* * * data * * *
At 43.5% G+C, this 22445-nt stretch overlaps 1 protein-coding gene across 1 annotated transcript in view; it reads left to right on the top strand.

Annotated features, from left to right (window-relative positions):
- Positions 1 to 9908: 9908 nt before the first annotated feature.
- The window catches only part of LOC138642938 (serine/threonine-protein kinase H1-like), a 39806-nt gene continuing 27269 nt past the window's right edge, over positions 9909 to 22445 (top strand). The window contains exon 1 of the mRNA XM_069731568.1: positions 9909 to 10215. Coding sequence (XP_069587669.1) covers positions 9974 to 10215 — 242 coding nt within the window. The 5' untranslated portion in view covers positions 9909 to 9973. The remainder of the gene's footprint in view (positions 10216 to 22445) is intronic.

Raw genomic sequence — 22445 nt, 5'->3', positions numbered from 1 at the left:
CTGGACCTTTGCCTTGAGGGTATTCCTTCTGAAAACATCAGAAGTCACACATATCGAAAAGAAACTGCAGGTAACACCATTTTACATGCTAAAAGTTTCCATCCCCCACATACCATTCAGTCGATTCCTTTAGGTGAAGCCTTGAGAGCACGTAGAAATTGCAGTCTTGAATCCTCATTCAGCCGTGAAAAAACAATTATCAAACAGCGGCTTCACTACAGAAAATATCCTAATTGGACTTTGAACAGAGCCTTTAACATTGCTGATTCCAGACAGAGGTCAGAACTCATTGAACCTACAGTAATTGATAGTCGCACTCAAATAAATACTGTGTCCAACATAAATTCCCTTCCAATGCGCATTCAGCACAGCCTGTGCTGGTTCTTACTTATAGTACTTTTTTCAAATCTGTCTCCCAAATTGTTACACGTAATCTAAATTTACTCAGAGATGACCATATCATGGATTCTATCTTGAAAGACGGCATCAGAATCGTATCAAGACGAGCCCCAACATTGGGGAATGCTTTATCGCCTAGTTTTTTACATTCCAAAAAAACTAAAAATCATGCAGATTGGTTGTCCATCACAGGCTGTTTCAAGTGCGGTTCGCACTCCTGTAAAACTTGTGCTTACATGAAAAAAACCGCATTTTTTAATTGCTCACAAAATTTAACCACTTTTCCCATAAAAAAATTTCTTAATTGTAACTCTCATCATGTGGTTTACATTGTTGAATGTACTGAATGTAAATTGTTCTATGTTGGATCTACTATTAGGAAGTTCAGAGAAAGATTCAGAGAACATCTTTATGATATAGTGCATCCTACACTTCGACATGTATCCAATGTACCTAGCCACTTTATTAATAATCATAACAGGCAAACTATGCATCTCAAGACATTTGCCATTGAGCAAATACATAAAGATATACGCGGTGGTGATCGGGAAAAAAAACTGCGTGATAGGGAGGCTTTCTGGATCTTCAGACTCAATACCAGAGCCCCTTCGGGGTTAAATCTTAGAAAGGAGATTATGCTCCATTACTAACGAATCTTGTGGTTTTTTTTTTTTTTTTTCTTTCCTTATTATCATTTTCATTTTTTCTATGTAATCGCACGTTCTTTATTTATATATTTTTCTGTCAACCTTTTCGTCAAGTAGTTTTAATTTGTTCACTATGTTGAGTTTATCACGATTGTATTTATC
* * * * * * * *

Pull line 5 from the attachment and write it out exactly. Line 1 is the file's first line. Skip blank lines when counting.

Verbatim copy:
Raw genomic sequence — 22445 nt, 5'->3', positions numbered from 1 at the left: